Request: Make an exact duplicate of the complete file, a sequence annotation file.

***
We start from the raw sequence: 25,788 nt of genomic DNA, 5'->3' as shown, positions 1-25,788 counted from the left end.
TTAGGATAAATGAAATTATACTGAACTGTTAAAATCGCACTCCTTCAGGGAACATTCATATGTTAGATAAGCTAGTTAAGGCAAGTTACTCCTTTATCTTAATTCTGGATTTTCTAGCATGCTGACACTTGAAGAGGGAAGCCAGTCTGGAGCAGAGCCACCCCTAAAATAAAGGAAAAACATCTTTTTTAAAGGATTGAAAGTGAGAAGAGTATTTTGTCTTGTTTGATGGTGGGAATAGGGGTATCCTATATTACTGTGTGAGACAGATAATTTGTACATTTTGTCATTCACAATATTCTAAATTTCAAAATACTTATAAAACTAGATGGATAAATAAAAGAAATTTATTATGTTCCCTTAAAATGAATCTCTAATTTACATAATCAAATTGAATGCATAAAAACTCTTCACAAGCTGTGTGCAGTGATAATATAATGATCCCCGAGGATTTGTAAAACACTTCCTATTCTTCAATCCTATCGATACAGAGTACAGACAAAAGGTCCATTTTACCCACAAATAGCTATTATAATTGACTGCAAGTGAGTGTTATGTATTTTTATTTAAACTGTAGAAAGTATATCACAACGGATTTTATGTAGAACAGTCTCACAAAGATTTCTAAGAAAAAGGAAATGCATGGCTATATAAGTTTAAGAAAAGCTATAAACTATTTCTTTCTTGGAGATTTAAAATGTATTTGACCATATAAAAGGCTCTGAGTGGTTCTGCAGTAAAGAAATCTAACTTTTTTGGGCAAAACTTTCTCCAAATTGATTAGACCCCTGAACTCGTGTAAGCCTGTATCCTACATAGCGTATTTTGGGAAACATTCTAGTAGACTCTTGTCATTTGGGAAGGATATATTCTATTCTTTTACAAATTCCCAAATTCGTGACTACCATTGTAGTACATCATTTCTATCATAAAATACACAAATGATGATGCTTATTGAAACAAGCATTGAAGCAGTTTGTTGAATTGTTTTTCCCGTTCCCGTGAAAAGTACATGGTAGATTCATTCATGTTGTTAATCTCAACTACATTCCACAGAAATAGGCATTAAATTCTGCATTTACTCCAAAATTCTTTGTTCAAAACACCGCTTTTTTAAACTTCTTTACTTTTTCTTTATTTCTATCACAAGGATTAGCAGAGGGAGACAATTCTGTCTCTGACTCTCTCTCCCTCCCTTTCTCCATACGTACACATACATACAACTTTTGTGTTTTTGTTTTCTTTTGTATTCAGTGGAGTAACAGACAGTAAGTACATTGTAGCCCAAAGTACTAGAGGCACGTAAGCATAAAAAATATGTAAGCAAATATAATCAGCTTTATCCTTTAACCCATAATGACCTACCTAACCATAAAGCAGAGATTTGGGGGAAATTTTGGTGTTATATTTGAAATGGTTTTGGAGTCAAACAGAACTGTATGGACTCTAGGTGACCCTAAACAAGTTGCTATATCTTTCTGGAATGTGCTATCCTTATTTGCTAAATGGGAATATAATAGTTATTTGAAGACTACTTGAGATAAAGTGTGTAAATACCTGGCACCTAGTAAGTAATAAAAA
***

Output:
We start from the raw sequence: 25,788 nt of genomic DNA, 5'->3' as shown, positions 1-25,788 counted from the left end.
TTAGGATAAATGAAATTATACTGAACTGTTAAAATCGCACTCCTTCAGGGAACATTCATATGTTAGATAAGCTAGTTAAGGCAAGTTACTCCTTTATCTTAATTCTGGATTTTCTAGCATGCTGACACTTGAAGAGGGAAGCCAGTCTGGAGCAGAGCCACCCCTAAAATAAAGGAAAAACATCTTTTTTAAAGGATTGAAAGTGAGAAGAGTATTTTGTCTTGTTTGATGGTGGGAATAGGGGTATCCTATATTACTGTGTGAGACAGATAATTTGTACATTTTGTCATTCACAATATTCTAAATTTCAAAATACTTATAAAACTAGATGGATAAATAAAAGAAATTTATTATGTTCCCTTAAAATGAATCTCTAATTTACATAATCAAATTGAATGCATAAAAACTCTTCACAAGCTGTGTGCAGTGATAATATAATGATCCCCGAGGATTTGTAAAACACTTCCTATTCTTCAATCCTATCGATACAGAGTACAGACAAAAGGTCCATTTTACCCACAAATAGCTATTATAATTGACTGCAAGTGAGTGTTATGTATTTTTATTTAAACTGTAGAAAGTATATCACAACGGATTTTATGTAGAACAGTCTCACAAAGATTTCTAAGAAAAAGGAAATGCATGGCTATATAAGTTTAAGAAAAGCTATAAACTATTTCTTTCTTGGAGATTTAAAATGTATTTGACCATATAAAAGGCTCTGAGTGGTTCTGCAGTAAAGAAATCTAACTTTTTTGGGCAAAACTTTCTCCAAATTGATTAGACCCCTGAACTCGTGTAAGCCTGTATCCTACATAGCGTATTTTGGGAAACATTCTAGTAGACTCTTGTCATTTGGGAAGGATATATTCTATTCTTTTACAAATTCCCAAATTCGTGACTACCATTGTAGTACATCATTTCTATCATAAAATACACAAATGATGATGCTTATTGAAACAAGCATTGAAGCAGTTTGTTGAATTGTTTTTCCCGTTCCCGTGAAAAGTACATGGTAGATTCATTCATGTTGTTAATCTCAACTACATTCCACAGAAATAGGCATTAAATTCTGCATTTACTCCAAAATTCTTTGTTCAAAACACCGCTTTTTTAAACTTCTTTACTTTTTCTTTATTTCTATCACAAGGATTAGCAGAGGGAGACAATTCTGTCTCTGACTCTCTCTCCCTCCCTTTCTCCATACGTACACATACATACAACTTTTGTGTTTTTGTTTTCTTTTGTATTCAGTGGAGTAACAGACAGTAAGTACATTGTAGCCCAAAGTACTAGAGGCACGTAAGCATAAAAAATATGTAAGCAAATATAATCAGCTTTATCCTTTAACCCATAATGACCTACCTAACCATAAAGCAGAGATTTGGGGGAAATTTTGGTGTTATATTTGAAATGGTTTTGGAGTCAAACAGAACTGTATGGACTCTAGGTGACCCTAAACAAGTTGCTATATCTTTCTGGAATGTGCTATCCTTATTTGCTAAATGGGAATATAATAGTTATTTGAAGACTACTTGAGATAAAGTGTGTAAATACCTGGCACCTAGTAAGTAATAAAAA